The aerating action produced by the two aspiratiug units 42 is quite interesting as they constitute not only a means of introducing air into the tank water, but also serve to some degree to control the amount of air introduced thereinto. For example, when the operation of the apparatus is first started the tank water has a minimum of air therein and consequently the force exerted by the water issuing from the end of tank 94 is at a maximum, hence the maximum aspirating action is produced at this time. As the water becomes more aerated the density will be reduced and the aspirating action will be proportionately reduced. This all means that once the apparatus is in operation a somewhat constant condition of air-water mixture is achieved. If more lobsters are added, thus taking more air out of the water, this will be immediately adjusted by the aerating apparatus thus assuring a suflficient supply of air in the tank water regardless of the quantity being used by its occupants,

In view of the foregoing it is apparent that the water purifying and conditioning apparatus of this invention provides an etficient means. of purifying, cooling and aerating water used in lobster tanks or the like.

This application is a continuation-in-part of application Serial No. 782,896, filed December 24, 1958, entitled Lobster Tank With Artificial Ocean Water and a Filter Therefor, now U.S. Patent No. 3,025,831.

What I claim as novel and desire to secure by Letters Patent of the United States is:

In combination with a tank having water therein suitable for maintaining lobsters, or the like, in a healthy manner, a water purification and conditioning system comprising a return water receiver positioned in the tank to provide a constant flow of return water regardless of the water level in the tank, said return water receiver including a cylindrical receptacle having an aperturcd bottom and an open top, said apertured bottom providing the outlet, a return water filter within the cylindrical receptacle to filter the return water passing through the aforesaid outlet, an annular float having a cylindrical wall generally coextensive with the cylindrical receptacle and telescopically carried therein, said float having an upper outer peripheral edge, the float being responsive to the water level in the tank whereby a constant amount of water flows over its upper outer peripheral edge, a filter assembly for purifying the return water, conduit means connecting the outlet of the return Water receiver to the filter assembly, a water cooling chamber in the bottom portion of the tank, conduit means connecting the filter assembly to the water cooling chamber, cooling coils located in said cooling chamber, means for supplying coolant to said coils, aspirating means positioned in tank to receive the purified and cooled water and introduce it in aerated condition into the tank water, said aspirating means comprising an outer tube, an inner tube of shorter length positioned centrally within the outer tube, an air supply tube connected to the outer tube at a point intermediate the length of the smaller tube, the outer tube being positioned below the water level in the tank and the free end of the air supply tube being above the water level so that when water is forced through the smaller tube air will be drawn into the stream of water as it proceeds into the tank water, and pump means in the system to provide the necessary flow force.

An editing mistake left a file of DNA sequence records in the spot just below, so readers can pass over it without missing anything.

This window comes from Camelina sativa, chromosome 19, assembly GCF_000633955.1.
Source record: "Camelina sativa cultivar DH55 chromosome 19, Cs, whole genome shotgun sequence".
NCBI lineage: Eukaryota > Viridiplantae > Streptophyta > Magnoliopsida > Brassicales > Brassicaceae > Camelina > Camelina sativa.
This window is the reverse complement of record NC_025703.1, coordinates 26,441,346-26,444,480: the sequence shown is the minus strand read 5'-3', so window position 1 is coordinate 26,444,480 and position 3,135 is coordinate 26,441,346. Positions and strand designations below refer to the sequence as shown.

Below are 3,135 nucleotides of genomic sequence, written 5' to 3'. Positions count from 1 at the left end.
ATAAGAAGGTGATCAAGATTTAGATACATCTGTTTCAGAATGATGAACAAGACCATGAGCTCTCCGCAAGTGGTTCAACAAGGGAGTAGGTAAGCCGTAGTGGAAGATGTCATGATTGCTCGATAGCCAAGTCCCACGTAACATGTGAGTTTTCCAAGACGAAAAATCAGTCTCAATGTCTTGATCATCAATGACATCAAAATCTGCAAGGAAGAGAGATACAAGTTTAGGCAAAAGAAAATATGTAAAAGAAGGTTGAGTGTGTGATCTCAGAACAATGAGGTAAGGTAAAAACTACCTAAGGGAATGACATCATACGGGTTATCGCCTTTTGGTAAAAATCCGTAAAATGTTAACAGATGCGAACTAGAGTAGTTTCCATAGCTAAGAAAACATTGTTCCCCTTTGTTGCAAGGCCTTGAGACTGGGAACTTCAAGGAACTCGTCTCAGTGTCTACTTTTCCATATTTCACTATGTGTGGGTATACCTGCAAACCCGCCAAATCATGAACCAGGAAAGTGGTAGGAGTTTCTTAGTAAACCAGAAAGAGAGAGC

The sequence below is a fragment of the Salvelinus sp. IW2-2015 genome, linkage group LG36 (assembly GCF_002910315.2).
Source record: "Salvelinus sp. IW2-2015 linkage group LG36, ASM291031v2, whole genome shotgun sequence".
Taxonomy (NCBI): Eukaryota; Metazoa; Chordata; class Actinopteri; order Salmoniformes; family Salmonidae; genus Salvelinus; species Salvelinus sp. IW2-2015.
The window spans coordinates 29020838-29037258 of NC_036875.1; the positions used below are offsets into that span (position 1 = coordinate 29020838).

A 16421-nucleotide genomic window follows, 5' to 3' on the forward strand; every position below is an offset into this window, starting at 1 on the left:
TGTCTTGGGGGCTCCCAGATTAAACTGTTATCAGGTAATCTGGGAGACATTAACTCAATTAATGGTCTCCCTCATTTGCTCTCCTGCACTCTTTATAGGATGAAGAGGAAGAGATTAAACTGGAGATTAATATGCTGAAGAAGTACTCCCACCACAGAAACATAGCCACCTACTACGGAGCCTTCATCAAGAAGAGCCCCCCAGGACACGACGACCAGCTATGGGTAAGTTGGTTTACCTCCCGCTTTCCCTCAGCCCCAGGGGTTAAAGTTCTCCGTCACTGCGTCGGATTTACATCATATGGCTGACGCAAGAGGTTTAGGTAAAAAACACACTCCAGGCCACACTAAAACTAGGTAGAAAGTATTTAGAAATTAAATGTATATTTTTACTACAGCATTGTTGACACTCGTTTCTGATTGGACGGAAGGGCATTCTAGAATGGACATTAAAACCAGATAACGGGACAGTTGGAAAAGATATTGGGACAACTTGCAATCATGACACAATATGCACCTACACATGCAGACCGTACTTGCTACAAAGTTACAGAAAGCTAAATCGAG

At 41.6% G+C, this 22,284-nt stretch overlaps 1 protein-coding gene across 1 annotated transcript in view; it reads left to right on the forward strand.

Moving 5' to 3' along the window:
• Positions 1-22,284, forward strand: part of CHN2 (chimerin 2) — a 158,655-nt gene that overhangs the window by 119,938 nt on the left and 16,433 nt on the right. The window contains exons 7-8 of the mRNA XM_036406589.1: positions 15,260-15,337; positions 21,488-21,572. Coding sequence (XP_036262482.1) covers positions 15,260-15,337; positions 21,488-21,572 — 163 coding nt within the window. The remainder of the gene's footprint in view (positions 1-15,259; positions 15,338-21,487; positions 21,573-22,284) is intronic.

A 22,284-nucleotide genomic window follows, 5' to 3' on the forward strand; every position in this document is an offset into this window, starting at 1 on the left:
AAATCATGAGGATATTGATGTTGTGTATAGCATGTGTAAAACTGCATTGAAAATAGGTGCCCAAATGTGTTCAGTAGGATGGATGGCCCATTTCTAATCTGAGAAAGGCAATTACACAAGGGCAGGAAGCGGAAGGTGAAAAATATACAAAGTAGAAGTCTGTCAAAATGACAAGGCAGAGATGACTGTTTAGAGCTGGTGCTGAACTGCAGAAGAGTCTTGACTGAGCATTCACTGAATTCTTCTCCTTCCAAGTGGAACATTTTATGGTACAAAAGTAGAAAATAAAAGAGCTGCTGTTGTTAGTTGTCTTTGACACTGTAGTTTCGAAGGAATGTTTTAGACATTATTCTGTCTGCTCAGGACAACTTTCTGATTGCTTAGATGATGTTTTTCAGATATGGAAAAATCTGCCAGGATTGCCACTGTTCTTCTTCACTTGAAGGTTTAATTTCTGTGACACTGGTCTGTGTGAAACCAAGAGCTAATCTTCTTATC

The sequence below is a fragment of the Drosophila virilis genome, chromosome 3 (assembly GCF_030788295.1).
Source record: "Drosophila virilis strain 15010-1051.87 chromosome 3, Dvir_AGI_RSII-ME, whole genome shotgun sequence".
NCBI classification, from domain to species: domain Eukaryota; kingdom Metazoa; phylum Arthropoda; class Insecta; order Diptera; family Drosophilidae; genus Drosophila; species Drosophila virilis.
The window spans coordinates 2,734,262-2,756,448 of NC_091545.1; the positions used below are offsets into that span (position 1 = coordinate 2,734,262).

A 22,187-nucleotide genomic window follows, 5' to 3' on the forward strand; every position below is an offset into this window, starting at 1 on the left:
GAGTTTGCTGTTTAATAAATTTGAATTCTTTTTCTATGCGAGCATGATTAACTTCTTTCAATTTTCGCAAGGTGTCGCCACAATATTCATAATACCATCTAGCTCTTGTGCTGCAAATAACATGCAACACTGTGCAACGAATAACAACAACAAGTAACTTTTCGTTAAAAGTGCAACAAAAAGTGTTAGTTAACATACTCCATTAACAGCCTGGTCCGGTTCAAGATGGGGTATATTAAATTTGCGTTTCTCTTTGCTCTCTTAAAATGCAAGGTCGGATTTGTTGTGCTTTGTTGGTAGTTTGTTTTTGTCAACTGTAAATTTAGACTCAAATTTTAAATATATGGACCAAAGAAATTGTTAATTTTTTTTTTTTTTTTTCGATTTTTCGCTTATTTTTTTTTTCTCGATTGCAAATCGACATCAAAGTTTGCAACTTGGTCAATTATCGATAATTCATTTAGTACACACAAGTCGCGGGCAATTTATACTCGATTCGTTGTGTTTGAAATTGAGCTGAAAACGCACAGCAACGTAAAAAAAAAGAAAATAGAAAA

' References Cited in the file of this patent UNITED STATES PATENTS 950,999 Erlwein Mar. 1, 1910 2,253,516 Haldeman Aug. 26, 1941 2,579,304 Crawford Dec. 18, 1951 2,594,474 McGrath Apr. 29, 1952 2,672,845 Schneithorst Mar. 23, 1954 2,696,800 Rork Dec. 14, 1954

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U.S. Classification210/167.26, 261/77, 210/177, 261/DIG.750, 210/196, 119/226, 119/261, 261/121.2
International ClassificationA01K63/04
Cooperative ClassificationY10S261/75, A01K63/04
European ClassificationA01K63/04